17. Whelan DB, Bhandari M, Stephen D, et al. Development of the radiographic union score for tibial fractures for the assessment of tibial fracture healing after intramedullary fixation. J Trauma. 2010;68:629–632.
18. Litrenta J, Tornetta P 3rd, Mehta S, et al. Determination of radiographic healing: an assessment of consistency using RUST and modified RUST in metadiaphyseal fractures. J Orthop Trauma. 2015;29:516–520.
19. Fowler J, Dubina AG, Castillo RC, et al. Prediction of Tibial Nonunions at 3 Months after Intramedullary Nailing. Tampa, Florida: Orthopaedic Trauma Association Congress; 2014.
20. McClelland D, Thomas PB, Bancroft G, et al. Fracture healing assessment comparing stiffness measurements using radiographs. Clin Orthop Relat Res. 2007;457:214–219.
21. Panchoo P, Laubscher M, Held M, et al. Radiographic union score for tibia (RUST) scoring system in adult diaphyseal femoral fractures treated with intramedullary nailing: an assessment of interobserver and intraobserver reliability. Eur J Orthop Surg Traumatol. 2021;32:1555–1559.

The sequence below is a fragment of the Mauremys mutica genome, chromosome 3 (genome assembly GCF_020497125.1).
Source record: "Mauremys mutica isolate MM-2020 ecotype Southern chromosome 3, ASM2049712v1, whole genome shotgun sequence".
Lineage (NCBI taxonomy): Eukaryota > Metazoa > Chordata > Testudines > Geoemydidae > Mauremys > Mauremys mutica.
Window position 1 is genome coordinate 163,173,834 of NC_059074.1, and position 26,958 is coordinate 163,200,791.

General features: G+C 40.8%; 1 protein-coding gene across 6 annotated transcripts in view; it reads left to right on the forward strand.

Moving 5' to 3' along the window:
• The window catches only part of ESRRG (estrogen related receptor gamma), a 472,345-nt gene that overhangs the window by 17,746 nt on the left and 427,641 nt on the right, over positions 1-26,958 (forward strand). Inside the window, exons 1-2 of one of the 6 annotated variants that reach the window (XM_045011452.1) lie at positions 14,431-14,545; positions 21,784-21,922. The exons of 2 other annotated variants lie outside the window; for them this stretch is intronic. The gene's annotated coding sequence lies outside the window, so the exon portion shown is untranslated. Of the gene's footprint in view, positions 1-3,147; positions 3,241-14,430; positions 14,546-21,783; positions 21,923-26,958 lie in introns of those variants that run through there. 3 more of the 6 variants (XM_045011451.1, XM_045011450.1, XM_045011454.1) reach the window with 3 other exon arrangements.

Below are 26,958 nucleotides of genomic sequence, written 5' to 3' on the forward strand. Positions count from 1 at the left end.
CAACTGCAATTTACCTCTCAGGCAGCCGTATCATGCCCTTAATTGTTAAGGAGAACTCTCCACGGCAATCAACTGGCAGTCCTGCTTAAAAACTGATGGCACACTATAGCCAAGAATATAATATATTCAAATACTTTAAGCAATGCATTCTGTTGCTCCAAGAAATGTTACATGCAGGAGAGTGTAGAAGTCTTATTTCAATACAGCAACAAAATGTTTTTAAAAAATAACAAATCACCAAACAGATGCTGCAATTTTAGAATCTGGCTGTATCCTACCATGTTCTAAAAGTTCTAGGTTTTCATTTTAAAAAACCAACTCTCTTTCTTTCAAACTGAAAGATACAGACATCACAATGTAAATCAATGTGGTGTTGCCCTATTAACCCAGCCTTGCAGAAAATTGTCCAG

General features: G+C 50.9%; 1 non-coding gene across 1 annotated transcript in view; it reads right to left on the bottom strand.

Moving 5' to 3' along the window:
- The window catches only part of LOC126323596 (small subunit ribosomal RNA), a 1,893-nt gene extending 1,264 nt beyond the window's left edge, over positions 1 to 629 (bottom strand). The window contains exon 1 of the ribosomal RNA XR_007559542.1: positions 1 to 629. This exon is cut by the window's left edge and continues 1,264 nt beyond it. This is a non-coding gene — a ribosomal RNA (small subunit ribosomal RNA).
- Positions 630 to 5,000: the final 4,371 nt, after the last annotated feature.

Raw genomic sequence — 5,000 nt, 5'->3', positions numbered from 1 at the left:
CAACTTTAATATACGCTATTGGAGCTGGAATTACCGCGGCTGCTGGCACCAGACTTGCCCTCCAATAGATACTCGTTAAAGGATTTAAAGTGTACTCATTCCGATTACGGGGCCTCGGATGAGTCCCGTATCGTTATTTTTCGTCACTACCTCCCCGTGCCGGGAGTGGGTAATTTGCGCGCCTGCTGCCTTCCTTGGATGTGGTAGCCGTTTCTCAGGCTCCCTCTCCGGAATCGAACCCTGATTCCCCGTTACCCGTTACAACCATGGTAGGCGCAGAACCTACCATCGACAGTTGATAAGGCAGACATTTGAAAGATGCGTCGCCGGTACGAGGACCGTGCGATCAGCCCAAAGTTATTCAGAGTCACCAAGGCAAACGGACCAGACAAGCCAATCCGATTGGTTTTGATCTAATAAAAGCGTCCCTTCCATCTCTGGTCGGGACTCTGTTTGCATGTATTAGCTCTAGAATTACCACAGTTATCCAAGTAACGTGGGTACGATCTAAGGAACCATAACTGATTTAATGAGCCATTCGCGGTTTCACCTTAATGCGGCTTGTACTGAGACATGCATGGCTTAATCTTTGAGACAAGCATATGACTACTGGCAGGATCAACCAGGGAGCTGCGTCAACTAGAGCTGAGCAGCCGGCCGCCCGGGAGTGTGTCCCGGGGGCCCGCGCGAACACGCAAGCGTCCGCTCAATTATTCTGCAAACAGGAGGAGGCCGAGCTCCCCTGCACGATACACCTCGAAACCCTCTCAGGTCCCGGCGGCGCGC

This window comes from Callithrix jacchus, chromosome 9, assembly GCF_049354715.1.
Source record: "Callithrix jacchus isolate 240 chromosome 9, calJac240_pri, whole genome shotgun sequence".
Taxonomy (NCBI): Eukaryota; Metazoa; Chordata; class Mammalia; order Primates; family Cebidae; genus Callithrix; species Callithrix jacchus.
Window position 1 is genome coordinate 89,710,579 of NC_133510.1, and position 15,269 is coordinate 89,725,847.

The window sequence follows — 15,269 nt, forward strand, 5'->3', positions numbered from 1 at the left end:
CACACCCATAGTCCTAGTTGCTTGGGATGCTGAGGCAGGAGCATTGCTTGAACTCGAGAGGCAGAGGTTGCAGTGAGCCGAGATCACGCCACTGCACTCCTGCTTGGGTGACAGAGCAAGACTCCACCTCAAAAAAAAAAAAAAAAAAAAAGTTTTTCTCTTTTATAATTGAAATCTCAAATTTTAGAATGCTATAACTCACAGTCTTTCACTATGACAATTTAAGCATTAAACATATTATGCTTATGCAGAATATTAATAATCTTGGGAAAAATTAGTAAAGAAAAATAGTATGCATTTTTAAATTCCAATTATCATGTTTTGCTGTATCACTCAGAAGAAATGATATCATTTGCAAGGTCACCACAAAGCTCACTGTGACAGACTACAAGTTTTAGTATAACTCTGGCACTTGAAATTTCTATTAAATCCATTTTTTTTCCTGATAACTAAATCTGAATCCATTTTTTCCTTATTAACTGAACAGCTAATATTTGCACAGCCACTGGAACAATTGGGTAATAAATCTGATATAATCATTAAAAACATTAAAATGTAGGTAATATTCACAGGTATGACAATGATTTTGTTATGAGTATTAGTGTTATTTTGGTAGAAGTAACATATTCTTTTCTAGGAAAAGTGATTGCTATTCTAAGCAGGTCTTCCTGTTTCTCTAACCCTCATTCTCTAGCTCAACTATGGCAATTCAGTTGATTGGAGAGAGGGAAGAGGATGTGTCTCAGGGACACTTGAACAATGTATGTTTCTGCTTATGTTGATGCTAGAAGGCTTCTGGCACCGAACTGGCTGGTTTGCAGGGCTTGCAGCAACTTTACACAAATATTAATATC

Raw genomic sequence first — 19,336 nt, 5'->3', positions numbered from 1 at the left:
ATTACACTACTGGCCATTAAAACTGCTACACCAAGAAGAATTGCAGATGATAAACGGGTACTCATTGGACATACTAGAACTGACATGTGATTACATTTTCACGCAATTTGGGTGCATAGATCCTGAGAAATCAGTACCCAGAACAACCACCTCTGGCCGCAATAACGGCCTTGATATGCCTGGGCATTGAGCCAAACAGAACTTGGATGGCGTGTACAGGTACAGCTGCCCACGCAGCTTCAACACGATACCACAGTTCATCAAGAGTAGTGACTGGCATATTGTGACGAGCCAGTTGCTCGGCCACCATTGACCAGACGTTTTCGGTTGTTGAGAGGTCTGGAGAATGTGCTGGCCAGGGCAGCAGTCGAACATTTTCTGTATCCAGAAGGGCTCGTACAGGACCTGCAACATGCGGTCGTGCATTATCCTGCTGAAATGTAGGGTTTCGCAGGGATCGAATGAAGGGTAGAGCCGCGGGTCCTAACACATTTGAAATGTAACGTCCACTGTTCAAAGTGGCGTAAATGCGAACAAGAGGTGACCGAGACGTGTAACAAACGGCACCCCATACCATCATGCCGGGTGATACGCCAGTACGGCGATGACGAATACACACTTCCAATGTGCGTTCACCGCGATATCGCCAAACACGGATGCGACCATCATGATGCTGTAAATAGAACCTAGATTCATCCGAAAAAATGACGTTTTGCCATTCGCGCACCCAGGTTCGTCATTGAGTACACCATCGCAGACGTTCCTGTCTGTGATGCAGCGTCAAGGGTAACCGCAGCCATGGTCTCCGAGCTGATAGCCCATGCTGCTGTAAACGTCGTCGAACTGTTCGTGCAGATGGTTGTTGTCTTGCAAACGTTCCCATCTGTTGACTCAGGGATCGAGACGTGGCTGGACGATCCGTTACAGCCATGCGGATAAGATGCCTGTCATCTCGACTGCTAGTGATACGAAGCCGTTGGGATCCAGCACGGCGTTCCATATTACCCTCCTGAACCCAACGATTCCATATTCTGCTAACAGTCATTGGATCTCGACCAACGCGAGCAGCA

22. Simpson A, Robiati L, Jalal MMK, et al. Non-union: indications for external fixation. Injury. 2019;50:S73–S78.
23. Dupont WD. Power calculations for matched case-control studies. Biometrics. 1988;44:1157–1168.
24. Fleiss J Statistical Methods for Rates and Proportions. New York, NY: Wiley; 1981.
25. Graham SM, Bates J, Mkandawire N, et al. Late implant sepsis after fracture surgery in HIV positive patients. Injury. 2015;46:580–584.
26. Bates J, Mkandawire N, Harrison WJ. The incidence and consequences of early wound infection after internal fixation for trauma in HIV-positive patients. J Bone Joint Surg Br. 2012;94:1265–1270.
27. Pearce N Analysis of matched case-control studies. BMJ. 2016;352:i969.
28. Western Cape Provincial AIDS Council. Annual Progress Report 2015/2016. 2017. Available from